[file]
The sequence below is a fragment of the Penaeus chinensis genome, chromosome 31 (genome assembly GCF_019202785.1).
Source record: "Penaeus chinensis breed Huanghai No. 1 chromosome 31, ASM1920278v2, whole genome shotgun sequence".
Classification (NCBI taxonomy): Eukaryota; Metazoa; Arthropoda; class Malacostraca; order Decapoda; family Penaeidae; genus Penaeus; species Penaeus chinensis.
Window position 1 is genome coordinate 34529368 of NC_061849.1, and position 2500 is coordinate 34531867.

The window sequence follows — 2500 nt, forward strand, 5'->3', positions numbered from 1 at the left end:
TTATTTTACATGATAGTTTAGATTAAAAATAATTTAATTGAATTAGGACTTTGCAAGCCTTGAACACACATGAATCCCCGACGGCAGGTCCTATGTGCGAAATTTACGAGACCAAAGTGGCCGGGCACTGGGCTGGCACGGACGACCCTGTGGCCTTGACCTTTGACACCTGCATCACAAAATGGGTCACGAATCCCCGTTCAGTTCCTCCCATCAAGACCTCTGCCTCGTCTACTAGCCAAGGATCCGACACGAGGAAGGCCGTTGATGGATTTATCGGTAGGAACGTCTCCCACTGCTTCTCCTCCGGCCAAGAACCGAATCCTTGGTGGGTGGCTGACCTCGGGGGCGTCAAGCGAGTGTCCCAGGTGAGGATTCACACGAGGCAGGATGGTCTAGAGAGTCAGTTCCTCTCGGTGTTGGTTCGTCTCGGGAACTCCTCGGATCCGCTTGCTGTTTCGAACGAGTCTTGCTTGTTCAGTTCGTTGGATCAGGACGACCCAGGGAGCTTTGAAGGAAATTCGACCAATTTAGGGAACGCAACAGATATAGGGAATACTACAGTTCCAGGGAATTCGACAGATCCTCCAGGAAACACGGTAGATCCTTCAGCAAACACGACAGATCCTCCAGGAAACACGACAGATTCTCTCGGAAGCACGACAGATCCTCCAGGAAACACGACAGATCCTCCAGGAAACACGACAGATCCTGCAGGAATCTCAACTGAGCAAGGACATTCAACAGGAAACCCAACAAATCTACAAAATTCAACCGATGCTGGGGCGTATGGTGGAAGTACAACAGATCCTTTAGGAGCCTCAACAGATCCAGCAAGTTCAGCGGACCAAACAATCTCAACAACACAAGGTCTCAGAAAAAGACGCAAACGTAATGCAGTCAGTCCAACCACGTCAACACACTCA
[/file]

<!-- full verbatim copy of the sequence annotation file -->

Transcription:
The sequence below is a fragment of the Penaeus chinensis genome, chromosome 31 (genome assembly GCF_019202785.1).
Source record: "Penaeus chinensis breed Huanghai No. 1 chromosome 31, ASM1920278v2, whole genome shotgun sequence".
Classification (NCBI taxonomy): Eukaryota; Metazoa; Arthropoda; class Malacostraca; order Decapoda; family Penaeidae; genus Penaeus; species Penaeus chinensis.
Window position 1 is genome coordinate 34529368 of NC_061849.1, and position 2500 is coordinate 34531867.

The window sequence follows — 2500 nt, forward strand, 5'->3', positions numbered from 1 at the left end:
TTATTTTACATGATAGTTTAGATTAAAAATAATTTAATTGAATTAGGACTTTGCAAGCCTTGAACACACATGAATCCCCGACGGCAGGTCCTATGTGCGAAATTTACGAGACCAAAGTGGCCGGGCACTGGGCTGGCACGGACGACCCTGTGGCCTTGACCTTTGACACCTGCATCACAAAATGGGTCACGAATCCCCGTTCAGTTCCTCCCATCAAGACCTCTGCCTCGTCTACTAGCCAAGGATCCGACACGAGGAAGGCCGTTGATGGATTTATCGGTAGGAACGTCTCCCACTGCTTCTCCTCCGGCCAAGAACCGAATCCTTGGTGGGTGGCTGACCTCGGGGGCGTCAAGCGAGTGTCCCAGGTGAGGATTCACACGAGGCAGGATGGTCTAGAGAGTCAGTTCCTCTCGGTGTTGGTTCGTCTCGGGAACTCCTCGGATCCGCTTGCTGTTTCGAACGAGTCTTGCTTGTTCAGTTCGTTGGATCAGGACGACCCAGGGAGCTTTGAAGGAAATTCGACCAATTTAGGGAACGCAACAGATATAGGGAATACTACAGTTCCAGGGAATTCGACAGATCCTCCAGGAAACACGGTAGATCCTTCAGCAAACACGACAGATCCTCCAGGAAACACGACAGATTCTCTCGGAAGCACGACAGATCCTCCAGGAAACACGACAGATCCTCCAGGAAACACGACAGATCCTGCAGGAATCTCAACTGAGCAAGGACATTCAACAGGAAACCCAACAAATCTACAAAATTCAACCGATGCTGGGGCGTATGGTGGAAGTACAACAGATCCTTTAGGAGCCTCAACAGATCCAGCAAGTTCAGCGGACCAAACAATCTCAACAACACAAGGTCTCAGAAAAAGACGCAAACGTAATGCAGTCAGTCCAACCACGTCAACACACTCA